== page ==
Across Metro Atlanta, school has been in session for nearly a full semester and many parents have had to scramble to find alternatives to traditional in-person schooling if they opted to not send their children back to school or their local school district chose to adopt a virtual learning strategy.
Living through a pandemic has changed various aspects of life as many have known it. Wearing masks, social distancing, and working from home have quickly become new normals for millions of people in the region. Children’s education and learning arrangements seem to be no different.
Finding the right option for their families while also factoring in demanding workloads and other new duties have also added difficulty to working parents.
Now, that Atlanta Public Schools will reopen with the option for in-person learning in January 2021, with students returning to schools in phases as early as late January through early February, many Metro Atlanta parents now have the option of whether to continue with virtual learning or to send their children back into schools where they can continue virtual learning on-site or meet for face-to-face instruction in classrooms.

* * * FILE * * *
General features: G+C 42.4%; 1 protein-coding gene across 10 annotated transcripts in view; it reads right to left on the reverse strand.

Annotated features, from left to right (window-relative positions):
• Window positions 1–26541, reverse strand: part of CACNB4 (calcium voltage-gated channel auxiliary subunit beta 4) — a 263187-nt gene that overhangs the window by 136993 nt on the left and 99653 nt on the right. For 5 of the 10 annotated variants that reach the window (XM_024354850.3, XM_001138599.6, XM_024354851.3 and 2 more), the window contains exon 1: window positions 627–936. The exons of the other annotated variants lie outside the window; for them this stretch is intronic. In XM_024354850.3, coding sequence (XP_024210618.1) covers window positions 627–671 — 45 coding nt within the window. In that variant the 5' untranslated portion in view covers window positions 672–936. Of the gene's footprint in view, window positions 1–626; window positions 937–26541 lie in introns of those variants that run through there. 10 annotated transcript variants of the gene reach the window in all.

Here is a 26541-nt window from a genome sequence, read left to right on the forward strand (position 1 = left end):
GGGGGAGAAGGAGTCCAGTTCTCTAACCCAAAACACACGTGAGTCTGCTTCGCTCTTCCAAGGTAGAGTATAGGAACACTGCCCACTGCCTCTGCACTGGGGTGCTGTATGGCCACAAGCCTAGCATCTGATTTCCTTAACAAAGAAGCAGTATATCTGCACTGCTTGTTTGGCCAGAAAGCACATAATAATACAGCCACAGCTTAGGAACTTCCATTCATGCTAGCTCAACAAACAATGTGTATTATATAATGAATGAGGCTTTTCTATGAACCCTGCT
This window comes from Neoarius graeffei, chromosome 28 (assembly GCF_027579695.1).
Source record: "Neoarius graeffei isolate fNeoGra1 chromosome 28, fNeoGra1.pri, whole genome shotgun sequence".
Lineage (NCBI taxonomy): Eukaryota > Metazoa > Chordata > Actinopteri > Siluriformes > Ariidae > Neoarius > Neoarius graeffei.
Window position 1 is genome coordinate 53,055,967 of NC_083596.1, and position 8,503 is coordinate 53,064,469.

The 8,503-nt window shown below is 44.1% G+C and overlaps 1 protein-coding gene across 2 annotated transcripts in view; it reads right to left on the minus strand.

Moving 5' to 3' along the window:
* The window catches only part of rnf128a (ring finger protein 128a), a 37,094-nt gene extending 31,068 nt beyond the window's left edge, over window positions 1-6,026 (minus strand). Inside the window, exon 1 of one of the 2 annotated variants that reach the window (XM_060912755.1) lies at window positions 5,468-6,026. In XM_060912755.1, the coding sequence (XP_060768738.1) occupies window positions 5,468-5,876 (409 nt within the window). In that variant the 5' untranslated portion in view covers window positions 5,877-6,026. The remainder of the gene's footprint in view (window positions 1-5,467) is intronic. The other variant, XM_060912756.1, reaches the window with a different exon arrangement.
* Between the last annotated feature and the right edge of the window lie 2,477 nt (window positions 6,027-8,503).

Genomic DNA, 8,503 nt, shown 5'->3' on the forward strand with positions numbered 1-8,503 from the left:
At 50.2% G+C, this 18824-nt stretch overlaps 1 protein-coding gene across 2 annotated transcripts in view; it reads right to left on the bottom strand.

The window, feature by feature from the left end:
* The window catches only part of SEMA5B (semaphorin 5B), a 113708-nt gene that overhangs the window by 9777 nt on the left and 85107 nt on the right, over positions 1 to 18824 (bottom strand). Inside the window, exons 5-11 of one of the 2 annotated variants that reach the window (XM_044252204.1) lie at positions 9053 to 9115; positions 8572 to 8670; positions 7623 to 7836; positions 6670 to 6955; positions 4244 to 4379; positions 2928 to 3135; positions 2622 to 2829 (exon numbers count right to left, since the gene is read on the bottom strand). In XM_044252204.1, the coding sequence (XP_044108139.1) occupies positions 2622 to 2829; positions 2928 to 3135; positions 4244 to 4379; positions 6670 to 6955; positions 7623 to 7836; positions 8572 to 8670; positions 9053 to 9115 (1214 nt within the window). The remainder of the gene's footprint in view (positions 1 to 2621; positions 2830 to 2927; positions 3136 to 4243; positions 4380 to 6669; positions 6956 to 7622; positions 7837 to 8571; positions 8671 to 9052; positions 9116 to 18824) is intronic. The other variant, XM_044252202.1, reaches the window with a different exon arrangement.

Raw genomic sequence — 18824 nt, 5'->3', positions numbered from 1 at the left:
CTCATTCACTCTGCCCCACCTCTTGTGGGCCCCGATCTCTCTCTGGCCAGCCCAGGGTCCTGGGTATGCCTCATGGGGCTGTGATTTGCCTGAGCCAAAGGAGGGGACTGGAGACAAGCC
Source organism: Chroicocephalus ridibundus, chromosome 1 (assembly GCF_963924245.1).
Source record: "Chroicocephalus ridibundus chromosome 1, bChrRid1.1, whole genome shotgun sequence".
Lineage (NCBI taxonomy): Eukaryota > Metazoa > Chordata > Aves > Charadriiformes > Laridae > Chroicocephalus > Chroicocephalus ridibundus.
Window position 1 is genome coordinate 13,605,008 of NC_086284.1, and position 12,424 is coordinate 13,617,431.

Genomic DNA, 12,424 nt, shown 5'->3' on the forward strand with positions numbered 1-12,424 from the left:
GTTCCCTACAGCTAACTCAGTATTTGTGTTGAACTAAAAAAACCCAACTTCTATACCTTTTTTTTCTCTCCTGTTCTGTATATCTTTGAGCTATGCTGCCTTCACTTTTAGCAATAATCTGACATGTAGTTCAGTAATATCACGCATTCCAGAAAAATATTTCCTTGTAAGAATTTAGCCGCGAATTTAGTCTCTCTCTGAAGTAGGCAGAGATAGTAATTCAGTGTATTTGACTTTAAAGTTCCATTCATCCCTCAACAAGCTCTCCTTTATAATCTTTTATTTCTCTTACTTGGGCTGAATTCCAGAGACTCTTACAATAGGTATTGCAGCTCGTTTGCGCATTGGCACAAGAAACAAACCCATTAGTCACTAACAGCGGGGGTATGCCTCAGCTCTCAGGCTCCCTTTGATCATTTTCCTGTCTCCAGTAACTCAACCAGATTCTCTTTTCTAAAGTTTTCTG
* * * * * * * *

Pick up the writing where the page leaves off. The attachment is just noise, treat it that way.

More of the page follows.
Parents who intend to send their students back into the classroom must submit an intent-to-return declaration form to the district by Monday, Dec. 21. Otherwise, students will be enrolled in the learning model most recently selected by their parents.
“We know that some students have a greater need for face to face instruction than others,” said Lisa Herring, superintendent of Atlanta Public Schools, in a Dec. 4 letter to parents. “Virtual learning has been successful for some while challenging for others. We trust that each parent or guardian will make a decision that best fits the needs of their child and the safety of the community.”
Like most parents, Ciara Glover researched and weighed all of her options before ultimately deciding on something that would work best for her son and her family while also balancing the complications of working from home.
Granted, homeschooling and virtual learning are not entirely new concepts; however, these two practices have emerged as the trend for parents continuing their children’s education while also practicing the recommended CDC guidelines for COVID-19.
“I had to weigh the benefits and the costs,” she continued. “I found that not all child care services are not the same. Some sites had a higher rate of canceling at the last minute, but I was very fortunate to find one that had a very good reputation.”